A: The largest areas of opportunity are in the capacity of all involved parties to improve their work. The tenders, contracts and, for the most part, applicable regulations are known by all. They were applicable in different aspects for the fulfillment of the clauses. There are contractual areas where the capacity of those involved has led to increased production. They have found a greater potential of hydrocarbons, reactivated the operation of closed wells, detected areas of opportunity, generated jobs and revived the economic activity of the area. All companies that have licensing contracts on land areas are growing, maturing and learning how to do a better job. Companies with deepwater licenses are in the exploration stage. If they discover oil, they will later evaluate and subsequently start production.

Q:  What upstream policy measure would you recommend to the administration?

A: I would suggest that the administration focuses on projects that will yield production in the short term, ensure higher efficiency and communicate to all stakeholders how they should meet the requirements of a strategic project. The government should use all legal tools available to strengthen the oil and gas sector as a whole. Five-year migration plans for assignments would support midterm goals. Improving the utilization of all geological and geophysical information collected in Mexican territories thus far would allow state apparatus to identify areas with the highest potential in the country and focus resources accordingly. Defining an exploration strategy and supporting it technically and economically is essential to fulfilling the administration’s goals. A large part of this is increasing the recovery factor in Mexican deposits, which is included in the Hydrocarbons Law with accompanying technical guidelines. Improving the measurements of hydrocarbons and more closely monitoring the behavior of major fields would also help in this respect, as we know that less than 30 fields account for more than 70 percent of Mexican production.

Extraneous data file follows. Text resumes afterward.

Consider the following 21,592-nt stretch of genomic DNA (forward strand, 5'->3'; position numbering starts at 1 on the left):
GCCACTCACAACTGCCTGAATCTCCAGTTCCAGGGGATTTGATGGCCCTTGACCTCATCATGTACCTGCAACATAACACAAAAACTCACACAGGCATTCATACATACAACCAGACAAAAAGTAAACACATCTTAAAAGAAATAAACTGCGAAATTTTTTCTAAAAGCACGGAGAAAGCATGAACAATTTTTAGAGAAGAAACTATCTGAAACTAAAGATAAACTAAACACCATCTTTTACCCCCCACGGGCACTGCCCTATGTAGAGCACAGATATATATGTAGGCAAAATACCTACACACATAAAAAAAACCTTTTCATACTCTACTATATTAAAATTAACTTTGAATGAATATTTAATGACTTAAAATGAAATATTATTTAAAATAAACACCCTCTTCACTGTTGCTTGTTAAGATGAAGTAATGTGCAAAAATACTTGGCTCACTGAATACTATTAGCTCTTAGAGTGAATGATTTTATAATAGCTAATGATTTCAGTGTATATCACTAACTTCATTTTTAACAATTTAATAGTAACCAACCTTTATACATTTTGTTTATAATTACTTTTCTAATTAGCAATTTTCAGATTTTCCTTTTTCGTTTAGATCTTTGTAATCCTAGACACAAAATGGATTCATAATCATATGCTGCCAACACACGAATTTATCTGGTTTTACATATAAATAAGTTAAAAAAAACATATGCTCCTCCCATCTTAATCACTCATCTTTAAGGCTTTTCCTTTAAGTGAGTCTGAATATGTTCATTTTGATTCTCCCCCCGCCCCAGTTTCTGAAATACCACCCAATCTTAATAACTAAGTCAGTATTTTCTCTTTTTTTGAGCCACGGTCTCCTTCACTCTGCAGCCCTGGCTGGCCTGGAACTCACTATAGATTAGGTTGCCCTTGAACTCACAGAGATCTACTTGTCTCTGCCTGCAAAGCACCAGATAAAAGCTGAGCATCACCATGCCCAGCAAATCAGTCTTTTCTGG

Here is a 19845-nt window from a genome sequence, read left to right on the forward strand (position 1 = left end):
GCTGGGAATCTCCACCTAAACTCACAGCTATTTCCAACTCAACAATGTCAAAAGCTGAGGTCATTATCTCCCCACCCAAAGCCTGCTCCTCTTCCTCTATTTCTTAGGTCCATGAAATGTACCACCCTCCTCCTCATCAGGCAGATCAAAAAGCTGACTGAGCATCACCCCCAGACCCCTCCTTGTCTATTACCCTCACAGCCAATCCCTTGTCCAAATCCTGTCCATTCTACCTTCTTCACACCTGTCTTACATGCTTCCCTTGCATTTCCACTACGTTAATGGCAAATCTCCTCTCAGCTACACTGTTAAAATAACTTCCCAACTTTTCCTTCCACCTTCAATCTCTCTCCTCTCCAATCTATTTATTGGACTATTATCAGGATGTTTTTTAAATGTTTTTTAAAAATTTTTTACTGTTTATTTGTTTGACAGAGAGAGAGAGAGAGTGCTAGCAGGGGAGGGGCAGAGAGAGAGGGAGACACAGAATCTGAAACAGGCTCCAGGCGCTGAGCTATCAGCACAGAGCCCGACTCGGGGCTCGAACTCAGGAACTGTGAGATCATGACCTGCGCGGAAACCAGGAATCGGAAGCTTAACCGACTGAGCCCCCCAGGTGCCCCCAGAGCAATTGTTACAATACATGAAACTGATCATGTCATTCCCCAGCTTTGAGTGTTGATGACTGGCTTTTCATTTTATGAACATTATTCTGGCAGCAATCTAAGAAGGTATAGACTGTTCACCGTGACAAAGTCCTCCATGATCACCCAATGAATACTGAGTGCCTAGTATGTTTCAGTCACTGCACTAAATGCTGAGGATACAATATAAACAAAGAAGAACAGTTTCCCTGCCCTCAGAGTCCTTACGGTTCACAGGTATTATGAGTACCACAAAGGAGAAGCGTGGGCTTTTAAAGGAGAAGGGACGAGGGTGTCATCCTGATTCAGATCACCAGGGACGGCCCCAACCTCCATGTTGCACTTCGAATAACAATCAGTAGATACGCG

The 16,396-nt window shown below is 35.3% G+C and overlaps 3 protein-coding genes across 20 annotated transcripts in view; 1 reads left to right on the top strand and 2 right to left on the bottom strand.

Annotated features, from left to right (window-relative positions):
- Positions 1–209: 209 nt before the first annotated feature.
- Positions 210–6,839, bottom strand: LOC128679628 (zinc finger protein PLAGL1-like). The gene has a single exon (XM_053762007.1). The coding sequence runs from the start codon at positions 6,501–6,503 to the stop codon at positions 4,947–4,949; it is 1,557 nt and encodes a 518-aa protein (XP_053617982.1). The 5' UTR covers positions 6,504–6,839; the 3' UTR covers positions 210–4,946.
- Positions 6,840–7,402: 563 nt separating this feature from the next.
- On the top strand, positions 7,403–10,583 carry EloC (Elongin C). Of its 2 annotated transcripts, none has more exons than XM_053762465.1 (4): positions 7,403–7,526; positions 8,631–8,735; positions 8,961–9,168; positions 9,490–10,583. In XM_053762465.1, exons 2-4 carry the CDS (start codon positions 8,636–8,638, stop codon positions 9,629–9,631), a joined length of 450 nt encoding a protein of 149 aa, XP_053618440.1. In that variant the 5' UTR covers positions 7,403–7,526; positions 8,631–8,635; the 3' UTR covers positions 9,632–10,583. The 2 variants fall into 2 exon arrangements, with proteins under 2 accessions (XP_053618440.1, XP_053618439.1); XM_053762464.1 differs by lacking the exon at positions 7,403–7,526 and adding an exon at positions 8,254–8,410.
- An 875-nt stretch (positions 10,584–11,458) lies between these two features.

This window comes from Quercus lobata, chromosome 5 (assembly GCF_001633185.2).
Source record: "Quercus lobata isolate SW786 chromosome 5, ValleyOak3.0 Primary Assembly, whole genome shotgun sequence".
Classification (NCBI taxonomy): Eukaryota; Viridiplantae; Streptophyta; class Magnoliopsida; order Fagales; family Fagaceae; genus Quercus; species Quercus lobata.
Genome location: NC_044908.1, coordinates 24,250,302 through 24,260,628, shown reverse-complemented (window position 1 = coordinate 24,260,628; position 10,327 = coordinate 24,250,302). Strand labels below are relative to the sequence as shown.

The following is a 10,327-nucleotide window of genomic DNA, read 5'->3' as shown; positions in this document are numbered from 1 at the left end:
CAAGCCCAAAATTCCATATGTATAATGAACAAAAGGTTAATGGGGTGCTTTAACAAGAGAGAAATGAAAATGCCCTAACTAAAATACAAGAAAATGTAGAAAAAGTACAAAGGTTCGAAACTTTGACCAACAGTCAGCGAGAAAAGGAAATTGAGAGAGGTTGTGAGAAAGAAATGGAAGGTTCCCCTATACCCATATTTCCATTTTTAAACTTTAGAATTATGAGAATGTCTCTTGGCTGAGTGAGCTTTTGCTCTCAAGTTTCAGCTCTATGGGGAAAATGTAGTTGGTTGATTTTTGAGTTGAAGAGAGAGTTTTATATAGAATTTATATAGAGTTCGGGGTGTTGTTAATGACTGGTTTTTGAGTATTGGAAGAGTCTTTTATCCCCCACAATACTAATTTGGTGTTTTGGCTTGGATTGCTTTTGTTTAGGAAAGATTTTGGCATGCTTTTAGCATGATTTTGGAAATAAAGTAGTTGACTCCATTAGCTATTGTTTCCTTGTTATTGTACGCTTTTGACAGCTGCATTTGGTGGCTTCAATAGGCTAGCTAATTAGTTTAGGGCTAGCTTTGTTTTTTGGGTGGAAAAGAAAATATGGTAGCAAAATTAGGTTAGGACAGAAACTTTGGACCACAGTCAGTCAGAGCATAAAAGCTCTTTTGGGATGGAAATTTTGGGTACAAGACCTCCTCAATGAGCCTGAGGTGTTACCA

Another measurement that could be helpful is to enforce a rule similar to the one Norway inserted into its own oil and gas market. These rules cover strategies for the production of gas within national territory and force zero burning and gas venting by operators. Norway is absolutely strict in the application of this rule and operators do whatever is necessary to comply. A similar rule here in Mexico would be welcome.

Other vital measures that will deliver benefits for the future of the industry would be to promote Mexican national content and the technological transfer. The need to develop human resources strengthen the commitment to industrial safety and environmental protection should also not be forgotten. There are other issues, including the marketing of hydrocarbons, clogging of wells, abandonment of facilities, taking advantage of the reserves of extra-heavy crude oil and gas fields, unconventional accumulation issues and finally project management and oil processes. All these suggestions should be considered within the national hydrocarbon strategy.


Gaspar Franco joined the CNH in 2010 after six years as a superintendent in PEMEX E&P. He became a CNH commissioner in 2016. Franco retired from this position in February 2019 to teach at UNAM, where he originally graduated in 1996.